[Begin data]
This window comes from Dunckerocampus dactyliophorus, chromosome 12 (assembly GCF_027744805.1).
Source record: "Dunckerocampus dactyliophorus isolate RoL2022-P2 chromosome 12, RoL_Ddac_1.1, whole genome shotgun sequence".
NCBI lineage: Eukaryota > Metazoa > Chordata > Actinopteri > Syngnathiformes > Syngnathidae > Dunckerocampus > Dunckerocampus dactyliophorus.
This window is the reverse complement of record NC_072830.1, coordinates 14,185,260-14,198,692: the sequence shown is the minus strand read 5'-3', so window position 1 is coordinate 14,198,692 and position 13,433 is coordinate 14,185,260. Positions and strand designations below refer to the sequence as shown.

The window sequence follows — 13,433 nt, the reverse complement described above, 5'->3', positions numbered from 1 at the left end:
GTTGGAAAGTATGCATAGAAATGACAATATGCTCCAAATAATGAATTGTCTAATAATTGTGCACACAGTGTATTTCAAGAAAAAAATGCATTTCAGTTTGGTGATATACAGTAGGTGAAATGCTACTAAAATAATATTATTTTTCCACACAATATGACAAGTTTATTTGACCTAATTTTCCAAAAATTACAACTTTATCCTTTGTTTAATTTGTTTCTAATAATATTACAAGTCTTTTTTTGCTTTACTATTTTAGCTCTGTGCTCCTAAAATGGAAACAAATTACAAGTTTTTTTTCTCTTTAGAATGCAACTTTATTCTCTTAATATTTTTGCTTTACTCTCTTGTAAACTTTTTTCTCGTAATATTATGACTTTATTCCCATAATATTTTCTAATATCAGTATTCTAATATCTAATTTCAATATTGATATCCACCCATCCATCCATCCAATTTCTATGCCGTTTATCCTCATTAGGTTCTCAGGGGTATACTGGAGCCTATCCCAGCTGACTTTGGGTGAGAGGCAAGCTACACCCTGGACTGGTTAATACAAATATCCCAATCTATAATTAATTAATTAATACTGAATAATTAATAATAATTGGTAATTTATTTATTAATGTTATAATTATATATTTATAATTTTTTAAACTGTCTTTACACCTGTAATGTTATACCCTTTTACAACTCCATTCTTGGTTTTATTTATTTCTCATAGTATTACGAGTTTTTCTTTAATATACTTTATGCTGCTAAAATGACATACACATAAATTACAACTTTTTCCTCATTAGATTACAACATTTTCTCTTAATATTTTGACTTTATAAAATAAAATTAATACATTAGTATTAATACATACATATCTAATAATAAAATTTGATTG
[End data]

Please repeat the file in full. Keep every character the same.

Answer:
This window comes from Dunckerocampus dactyliophorus, chromosome 12 (assembly GCF_027744805.1).
Source record: "Dunckerocampus dactyliophorus isolate RoL2022-P2 chromosome 12, RoL_Ddac_1.1, whole genome shotgun sequence".
NCBI lineage: Eukaryota > Metazoa > Chordata > Actinopteri > Syngnathiformes > Syngnathidae > Dunckerocampus > Dunckerocampus dactyliophorus.
This window is the reverse complement of record NC_072830.1, coordinates 14,185,260-14,198,692: the sequence shown is the minus strand read 5'-3', so window position 1 is coordinate 14,198,692 and position 13,433 is coordinate 14,185,260. Positions and strand designations below refer to the sequence as shown.

The window sequence follows — 13,433 nt, the reverse complement described above, 5'->3', positions numbered from 1 at the left end:
GTTGGAAAGTATGCATAGAAATGACAATATGCTCCAAATAATGAATTGTCTAATAATTGTGCACACAGTGTATTTCAAGAAAAAAATGCATTTCAGTTTGGTGATATACAGTAGGTGAAATGCTACTAAAATAATATTATTTTTCCACACAATATGACAAGTTTATTTGACCTAATTTTCCAAAAATTACAACTTTATCCTTTGTTTAATTTGTTTCTAATAATATTACAAGTCTTTTTTTGCTTTACTATTTTAGCTCTGTGCTCCTAAAATGGAAACAAATTACAAGTTTTTTTTCTCTTTAGAATGCAACTTTATTCTCTTAATATTTTTGCTTTACTCTCTTGTAAACTTTTTTCTCGTAATATTATGACTTTATTCCCATAATATTTTCTAATATCAGTATTCTAATATCTAATTTCAATATTGATATCCACCCATCCATCCATCCAATTTCTATGCCGTTTATCCTCATTAGGTTCTCAGGGGTATACTGGAGCCTATCCCAGCTGACTTTGGGTGAGAGGCAAGCTACACCCTGGACTGGTTAATACAAATATCCCAATCTATAATTAATTAATTAATACTGAATAATTAATAATAATTGGTAATTTATTTATTAATGTTATAATTATATATTTATAATTTTTTAAACTGTCTTTACACCTGTAATGTTATACCCTTTTACAACTCCATTCTTGGTTTTATTTATTTCTCATAGTATTACGAGTTTTTCTTTAATATACTTTATGCTGCTAAAATGACATACACATAAATTACAACTTTTTCCTCATTAGATTACAACATTTTCTCTTAATATTTTGACTTTATAAAATAAAATTAATACATTAGTATTAATACATACATATCTAATAATAAAATTTGATTG